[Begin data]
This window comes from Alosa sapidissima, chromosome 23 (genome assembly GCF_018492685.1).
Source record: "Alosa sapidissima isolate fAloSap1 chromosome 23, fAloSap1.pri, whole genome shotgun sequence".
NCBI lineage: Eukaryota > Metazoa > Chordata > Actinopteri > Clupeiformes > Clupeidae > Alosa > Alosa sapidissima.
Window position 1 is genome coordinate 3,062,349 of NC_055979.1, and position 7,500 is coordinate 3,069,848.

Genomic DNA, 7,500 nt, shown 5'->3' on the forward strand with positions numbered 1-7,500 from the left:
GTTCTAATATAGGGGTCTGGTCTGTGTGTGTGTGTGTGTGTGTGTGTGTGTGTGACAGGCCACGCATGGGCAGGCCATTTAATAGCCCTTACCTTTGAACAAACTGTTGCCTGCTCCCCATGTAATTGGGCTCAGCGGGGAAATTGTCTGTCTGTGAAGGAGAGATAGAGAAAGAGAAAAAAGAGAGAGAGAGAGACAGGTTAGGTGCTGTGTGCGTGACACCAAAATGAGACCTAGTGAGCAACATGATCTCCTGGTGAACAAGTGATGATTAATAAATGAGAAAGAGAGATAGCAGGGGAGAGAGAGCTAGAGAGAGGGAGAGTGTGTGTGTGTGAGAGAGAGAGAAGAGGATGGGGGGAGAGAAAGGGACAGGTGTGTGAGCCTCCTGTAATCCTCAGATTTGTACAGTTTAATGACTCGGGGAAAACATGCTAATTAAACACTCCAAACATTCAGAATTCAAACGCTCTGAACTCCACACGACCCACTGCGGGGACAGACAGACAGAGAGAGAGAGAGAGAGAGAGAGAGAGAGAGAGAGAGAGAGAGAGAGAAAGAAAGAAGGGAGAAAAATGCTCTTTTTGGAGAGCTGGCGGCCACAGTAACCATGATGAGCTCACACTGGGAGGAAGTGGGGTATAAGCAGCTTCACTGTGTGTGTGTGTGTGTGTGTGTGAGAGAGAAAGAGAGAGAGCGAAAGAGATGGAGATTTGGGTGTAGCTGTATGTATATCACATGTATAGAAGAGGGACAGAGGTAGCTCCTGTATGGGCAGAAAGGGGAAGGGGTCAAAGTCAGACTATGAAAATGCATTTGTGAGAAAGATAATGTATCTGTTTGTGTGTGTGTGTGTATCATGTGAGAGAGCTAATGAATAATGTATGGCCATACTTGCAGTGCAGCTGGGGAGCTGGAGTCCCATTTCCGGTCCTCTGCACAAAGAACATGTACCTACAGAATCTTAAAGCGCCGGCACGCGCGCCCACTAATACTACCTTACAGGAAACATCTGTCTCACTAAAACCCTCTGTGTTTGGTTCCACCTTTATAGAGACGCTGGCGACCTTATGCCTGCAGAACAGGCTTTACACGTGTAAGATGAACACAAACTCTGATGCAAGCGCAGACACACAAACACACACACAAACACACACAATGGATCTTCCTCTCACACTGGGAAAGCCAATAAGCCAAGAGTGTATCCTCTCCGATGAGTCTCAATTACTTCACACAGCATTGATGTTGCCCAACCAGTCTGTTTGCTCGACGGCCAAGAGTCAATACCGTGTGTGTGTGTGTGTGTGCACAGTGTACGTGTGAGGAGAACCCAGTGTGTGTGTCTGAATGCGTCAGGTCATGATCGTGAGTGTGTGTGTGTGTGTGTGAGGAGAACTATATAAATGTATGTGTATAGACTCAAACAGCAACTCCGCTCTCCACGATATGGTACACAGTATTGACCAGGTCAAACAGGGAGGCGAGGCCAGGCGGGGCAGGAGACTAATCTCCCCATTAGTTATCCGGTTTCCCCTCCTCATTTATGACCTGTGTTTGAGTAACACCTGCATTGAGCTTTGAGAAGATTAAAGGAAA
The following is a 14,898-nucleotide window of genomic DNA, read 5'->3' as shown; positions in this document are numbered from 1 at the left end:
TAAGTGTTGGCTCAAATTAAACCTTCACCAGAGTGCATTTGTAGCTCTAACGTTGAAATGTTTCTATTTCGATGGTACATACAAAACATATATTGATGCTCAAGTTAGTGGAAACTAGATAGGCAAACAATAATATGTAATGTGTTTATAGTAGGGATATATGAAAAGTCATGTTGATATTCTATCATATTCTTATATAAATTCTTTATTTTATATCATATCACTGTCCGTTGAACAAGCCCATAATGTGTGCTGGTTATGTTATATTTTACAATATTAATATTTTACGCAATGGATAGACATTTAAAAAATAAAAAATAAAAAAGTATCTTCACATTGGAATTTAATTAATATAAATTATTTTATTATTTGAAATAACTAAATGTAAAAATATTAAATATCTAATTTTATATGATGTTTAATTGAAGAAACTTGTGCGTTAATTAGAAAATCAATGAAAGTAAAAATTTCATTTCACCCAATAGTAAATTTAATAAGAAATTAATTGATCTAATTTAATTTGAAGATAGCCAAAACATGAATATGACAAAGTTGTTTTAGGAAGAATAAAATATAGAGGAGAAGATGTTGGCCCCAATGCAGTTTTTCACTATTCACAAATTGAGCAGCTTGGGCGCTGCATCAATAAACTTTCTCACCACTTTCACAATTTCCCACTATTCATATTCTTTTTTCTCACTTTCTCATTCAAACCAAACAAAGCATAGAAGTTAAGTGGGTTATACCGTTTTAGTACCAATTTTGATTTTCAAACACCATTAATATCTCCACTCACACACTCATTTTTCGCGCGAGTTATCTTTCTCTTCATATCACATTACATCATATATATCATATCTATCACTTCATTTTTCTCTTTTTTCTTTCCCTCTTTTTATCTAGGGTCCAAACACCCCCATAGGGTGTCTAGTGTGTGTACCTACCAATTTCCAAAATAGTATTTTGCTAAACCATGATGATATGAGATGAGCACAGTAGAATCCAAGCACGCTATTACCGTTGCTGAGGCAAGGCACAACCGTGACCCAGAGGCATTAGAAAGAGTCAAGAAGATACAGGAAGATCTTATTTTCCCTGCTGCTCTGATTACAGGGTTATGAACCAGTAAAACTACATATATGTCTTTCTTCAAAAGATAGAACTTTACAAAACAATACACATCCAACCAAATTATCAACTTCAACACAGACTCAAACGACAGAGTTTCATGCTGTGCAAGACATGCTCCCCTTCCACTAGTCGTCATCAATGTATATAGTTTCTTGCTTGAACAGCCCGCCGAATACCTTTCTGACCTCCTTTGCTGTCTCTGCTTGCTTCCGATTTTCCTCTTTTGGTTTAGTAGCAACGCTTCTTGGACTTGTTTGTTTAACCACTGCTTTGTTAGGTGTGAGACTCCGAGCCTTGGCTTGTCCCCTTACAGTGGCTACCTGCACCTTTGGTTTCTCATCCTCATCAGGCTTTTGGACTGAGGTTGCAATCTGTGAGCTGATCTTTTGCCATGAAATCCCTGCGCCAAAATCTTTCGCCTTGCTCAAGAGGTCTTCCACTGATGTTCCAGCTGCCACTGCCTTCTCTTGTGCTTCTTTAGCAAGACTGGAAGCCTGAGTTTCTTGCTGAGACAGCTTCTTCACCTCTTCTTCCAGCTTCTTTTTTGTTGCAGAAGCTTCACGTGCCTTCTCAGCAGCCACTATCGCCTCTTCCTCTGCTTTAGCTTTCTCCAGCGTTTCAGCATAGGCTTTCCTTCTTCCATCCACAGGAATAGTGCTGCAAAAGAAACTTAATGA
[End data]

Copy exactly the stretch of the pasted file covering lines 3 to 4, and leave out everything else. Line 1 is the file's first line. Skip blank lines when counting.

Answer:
NCBI lineage: Eukaryota > Metazoa > Chordata > Actinopteri > Clupeiformes > Clupeidae > Alosa > Alosa sapidissima.
Window position 1 is genome coordinate 3,062,349 of NC_055979.1, and position 7,500 is coordinate 3,069,848.